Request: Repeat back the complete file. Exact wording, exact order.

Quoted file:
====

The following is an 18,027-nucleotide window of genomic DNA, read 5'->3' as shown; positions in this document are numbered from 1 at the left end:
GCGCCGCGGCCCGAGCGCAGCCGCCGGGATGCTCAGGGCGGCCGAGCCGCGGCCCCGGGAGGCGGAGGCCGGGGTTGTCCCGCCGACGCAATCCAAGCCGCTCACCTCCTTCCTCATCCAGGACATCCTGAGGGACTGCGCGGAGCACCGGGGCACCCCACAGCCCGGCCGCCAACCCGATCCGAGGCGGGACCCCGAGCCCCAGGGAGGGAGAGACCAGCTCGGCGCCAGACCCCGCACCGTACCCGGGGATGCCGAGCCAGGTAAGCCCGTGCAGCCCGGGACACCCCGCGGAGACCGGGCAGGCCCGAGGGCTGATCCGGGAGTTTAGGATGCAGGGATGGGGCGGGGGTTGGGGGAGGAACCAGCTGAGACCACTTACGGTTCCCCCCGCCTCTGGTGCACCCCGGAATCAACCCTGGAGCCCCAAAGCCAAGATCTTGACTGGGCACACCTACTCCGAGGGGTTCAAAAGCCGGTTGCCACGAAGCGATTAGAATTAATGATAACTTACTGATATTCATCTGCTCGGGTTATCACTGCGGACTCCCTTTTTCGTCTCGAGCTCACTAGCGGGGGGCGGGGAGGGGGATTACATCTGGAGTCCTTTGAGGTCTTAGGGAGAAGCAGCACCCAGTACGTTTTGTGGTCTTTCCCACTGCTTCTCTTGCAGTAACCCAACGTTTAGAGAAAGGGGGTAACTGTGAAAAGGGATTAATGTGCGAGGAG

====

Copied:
The following is an 18,027-nucleotide window of genomic DNA, read 5'->3' as shown; positions in this document are numbered from 1 at the left end:
GCGCCGCGGCCCGAGCGCAGCCGCCGGGATGCTCAGGGCGGCCGAGCCGCGGCCCCGGGAGGCGGAGGCCGGGGTTGTCCCGCCGACGCAATCCAAGCCGCTCACCTCCTTCCTCATCCAGGACATCCTGAGGGACTGCGCGGAGCACCGGGGCACCCCACAGCCCGGCCGCCAACCCGATCCGAGGCGGGACCCCGAGCCCCAGGGAGGGAGAGACCAGCTCGGCGCCAGACCCCGCACCGTACCCGGGGATGCCGAGCCAGGTAAGCCCGTGCAGCCCGGGACACCCCGCGGAGACCGGGCAGGCCCGAGGGCTGATCCGGGAGTTTAGGATGCAGGGATGGGGCGGGGGTTGGGGGAGGAACCAGCTGAGACCACTTACGGTTCCCCCCGCCTCTGGTGCACCCCGGAATCAACCCTGGAGCCCCAAAGCCAAGATCTTGACTGGGCACACCTACTCCGAGGGGTTCAAAAGCCGGTTGCCACGAAGCGATTAGAATTAATGATAACTTACTGATATTCATCTGCTCGGGTTATCACTGCGGACTCCCTTTTTCGTCTCGAGCTCACTAGCGGGGGGCGGGGAGGGGGATTACATCTGGAGTCCTTTGAGGTCTTAGGGAGAAGCAGCACCCAGTACGTTTTGTGGTCTTTCCCACTGCTTCTCTTGCAGTAACCCAACGTTTAGAGAAAGGGGGTAACTGTGAAAAGGGATTAATGTGCGAGGAG